WE ARE A MAGAZINE ABOUT LAW AND JUSTICE | AND THE DIFFERENCE BETWEEN THE TWO
July 23 2024
WE ARE A MAGAZINE ABOUT LAW AND JUSTICE | AND THE DIFFERENCE BETWEEN THE TWO
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65% of children in youth prisons spend 22 hours in their cells during weekends

65% of children in youth prisons spend 22 hours in their cells during weekends

Pic by Andy Aitchison from Proof magazine (HMP Winchester)

A recent prisons watchdog report has found that 65% of children in youth offender institutes spend 22 hours in their cells during the weekend.

HM Inspectorate of Prisons ranked the Keppel Unit in West Yorkshire as the lowest for the amount of time children were spending out of their cell, with only 31% reporting that they spend more than two hours outside during the weekend. Concern is growing that the children are held in a similar fashion to solitary confinement.

Children in custody can be held in secure children’s homes (SCHs), young offenders institutions (YOIs) or secure training centres (STCs). STCs can hold children up to aged 18, whereas YOIs hold children between 15 and 18 years old.

In most YOIs, education services have seen a reduction in service provision post-pandemic. Currently, the aim is to provide around 15 hours of education per week – a sharp decline to the aim of 27 hours per week prior to the pandemic. The report highlights this has been caused by recruitment difficulties, poor behaviour management and a lack of lesson planning.

There are fears that the inadequate education and lack of time outside of cells is disproportionately affecting children of certain backgrounds.  Those in STCs and YOIs are statistically more likely to have a history of local authority care or be older black or minority ethnic males. Many of the children have health problems and 9% have children of their own.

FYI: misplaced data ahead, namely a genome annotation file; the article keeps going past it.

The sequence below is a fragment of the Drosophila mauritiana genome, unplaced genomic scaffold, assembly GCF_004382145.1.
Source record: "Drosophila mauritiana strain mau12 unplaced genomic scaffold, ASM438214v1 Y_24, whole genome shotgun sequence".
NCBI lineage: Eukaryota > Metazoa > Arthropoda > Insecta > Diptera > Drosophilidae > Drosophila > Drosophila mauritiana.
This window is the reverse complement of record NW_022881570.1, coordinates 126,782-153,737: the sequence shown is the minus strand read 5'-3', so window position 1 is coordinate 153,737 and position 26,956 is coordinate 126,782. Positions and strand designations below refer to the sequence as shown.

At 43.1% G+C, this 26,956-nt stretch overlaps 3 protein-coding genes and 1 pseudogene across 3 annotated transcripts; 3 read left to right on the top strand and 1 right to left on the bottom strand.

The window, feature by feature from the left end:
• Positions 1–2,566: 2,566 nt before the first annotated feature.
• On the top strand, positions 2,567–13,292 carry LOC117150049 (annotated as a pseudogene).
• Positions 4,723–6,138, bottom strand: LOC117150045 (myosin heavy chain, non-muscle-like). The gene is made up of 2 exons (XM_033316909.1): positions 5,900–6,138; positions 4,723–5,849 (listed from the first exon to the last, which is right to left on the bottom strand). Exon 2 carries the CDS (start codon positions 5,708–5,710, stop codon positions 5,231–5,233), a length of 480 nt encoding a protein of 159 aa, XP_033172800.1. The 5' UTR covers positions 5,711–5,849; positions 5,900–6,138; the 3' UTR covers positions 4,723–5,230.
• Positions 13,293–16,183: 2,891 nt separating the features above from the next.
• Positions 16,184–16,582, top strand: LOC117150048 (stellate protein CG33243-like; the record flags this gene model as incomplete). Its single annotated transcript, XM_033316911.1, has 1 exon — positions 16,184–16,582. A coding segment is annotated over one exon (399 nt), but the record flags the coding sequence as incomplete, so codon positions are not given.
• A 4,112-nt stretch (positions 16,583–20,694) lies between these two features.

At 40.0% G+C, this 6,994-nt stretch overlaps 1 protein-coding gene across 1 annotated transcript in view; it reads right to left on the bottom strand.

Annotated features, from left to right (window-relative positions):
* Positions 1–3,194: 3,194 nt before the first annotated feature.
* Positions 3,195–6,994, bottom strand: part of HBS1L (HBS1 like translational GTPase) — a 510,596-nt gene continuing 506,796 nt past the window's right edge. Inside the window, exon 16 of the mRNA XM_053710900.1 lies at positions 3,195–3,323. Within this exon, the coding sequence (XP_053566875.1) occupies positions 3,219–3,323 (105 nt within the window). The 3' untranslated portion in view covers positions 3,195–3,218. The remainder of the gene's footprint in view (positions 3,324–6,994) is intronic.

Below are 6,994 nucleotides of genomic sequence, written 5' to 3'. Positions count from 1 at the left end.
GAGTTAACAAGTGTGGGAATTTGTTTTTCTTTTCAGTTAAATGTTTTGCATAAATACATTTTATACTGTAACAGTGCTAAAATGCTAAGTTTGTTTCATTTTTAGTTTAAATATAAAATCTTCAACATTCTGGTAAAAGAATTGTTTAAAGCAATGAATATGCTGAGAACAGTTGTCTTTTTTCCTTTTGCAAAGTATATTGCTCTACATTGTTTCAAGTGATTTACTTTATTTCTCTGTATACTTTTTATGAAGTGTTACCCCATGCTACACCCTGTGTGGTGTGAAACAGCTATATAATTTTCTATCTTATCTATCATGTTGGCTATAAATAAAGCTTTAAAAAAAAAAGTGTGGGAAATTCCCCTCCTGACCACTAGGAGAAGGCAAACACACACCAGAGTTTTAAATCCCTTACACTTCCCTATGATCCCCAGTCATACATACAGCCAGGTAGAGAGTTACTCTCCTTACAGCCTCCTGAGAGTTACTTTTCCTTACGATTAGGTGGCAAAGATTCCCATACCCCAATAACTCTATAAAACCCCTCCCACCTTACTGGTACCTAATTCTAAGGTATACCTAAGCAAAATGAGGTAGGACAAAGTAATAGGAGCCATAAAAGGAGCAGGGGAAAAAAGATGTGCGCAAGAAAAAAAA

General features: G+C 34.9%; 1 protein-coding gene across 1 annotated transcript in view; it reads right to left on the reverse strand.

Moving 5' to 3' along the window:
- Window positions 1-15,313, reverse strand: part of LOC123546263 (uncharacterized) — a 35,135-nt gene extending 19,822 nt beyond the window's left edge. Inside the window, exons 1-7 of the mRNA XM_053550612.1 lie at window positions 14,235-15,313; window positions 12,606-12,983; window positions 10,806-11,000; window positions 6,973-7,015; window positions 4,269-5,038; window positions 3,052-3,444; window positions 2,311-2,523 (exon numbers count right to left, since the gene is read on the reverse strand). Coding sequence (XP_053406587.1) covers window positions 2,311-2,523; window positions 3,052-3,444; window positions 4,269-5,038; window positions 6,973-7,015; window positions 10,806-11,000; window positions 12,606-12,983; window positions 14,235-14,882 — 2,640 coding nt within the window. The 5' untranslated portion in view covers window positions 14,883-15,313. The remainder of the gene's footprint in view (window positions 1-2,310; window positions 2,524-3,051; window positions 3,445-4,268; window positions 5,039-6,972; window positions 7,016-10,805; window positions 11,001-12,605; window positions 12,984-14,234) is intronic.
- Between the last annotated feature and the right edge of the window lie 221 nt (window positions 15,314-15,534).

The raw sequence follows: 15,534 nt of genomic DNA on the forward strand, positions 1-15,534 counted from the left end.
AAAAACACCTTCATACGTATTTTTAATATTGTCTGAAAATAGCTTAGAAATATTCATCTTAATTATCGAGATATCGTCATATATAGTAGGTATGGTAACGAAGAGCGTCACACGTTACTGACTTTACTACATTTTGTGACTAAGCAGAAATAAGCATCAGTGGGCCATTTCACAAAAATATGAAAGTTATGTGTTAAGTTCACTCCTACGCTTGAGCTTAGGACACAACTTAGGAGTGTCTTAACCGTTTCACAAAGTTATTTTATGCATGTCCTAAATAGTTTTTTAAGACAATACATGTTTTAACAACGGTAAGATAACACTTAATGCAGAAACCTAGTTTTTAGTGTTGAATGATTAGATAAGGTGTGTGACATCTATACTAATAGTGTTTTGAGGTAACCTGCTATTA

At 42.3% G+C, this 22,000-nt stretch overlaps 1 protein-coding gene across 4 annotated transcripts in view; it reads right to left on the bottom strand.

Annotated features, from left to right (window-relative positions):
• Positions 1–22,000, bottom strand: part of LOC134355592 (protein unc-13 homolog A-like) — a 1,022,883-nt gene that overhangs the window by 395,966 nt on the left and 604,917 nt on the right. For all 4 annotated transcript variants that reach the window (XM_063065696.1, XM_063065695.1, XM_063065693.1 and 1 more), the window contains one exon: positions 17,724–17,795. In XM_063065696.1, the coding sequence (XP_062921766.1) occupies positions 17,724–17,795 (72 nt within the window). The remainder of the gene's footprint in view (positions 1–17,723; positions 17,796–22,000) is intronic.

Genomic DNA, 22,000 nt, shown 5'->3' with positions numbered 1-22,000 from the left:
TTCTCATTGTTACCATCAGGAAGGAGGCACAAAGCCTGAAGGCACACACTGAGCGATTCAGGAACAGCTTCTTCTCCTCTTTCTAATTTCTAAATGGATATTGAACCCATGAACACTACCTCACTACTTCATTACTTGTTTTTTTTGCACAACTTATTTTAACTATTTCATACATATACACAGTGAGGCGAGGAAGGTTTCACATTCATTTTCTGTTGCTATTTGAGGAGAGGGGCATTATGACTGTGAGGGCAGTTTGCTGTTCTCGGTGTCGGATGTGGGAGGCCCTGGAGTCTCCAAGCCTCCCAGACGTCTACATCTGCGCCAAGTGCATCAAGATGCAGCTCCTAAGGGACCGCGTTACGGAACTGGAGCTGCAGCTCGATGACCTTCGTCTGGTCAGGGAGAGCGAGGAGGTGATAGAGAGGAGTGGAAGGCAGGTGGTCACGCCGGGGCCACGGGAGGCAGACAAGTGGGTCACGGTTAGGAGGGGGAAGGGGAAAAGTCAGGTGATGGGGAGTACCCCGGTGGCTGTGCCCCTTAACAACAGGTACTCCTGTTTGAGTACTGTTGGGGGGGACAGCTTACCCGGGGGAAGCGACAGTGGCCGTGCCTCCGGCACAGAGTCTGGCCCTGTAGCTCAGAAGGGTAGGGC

Overall, 42% of children from an ethnic group reported experiencing victimisation from staff, compared with 27% of white children reporting the same. Children from an ethnic group also reported have no faith in the complaints system, with only 32% feeling like their complaints were dealt with fairly. This in disparity to the 54% of white children who agree their complaints are heard and resolved fairly.

In 2020-2021, there were only seven girls in custody, six of which came from local authority care. Five out of the six girls reported being physically restrained while in custody, and none of them reported having weekly visits from friends or family.

The Youth Custody Service (YCS) statistics evidence that 65% of children in custody were sentenced for a violent offence against another person; this an increase from 33% in 2015-2016. The number of children placed 100+ miles from their home has also increased to 15% of all children in custody in 2020-2021. However, overall, the number of children in custody has decreased steadily over the past decade, attributable to the successful impact of diversion schemes.

“Children cannot be educated or rehabilitated while they are locked up alone in their cells. If children are to lead successful, crime-free lives on release, the Youth Custody Service needs to take urgent action to stop the decline in education, skills and work provision,” the report stated

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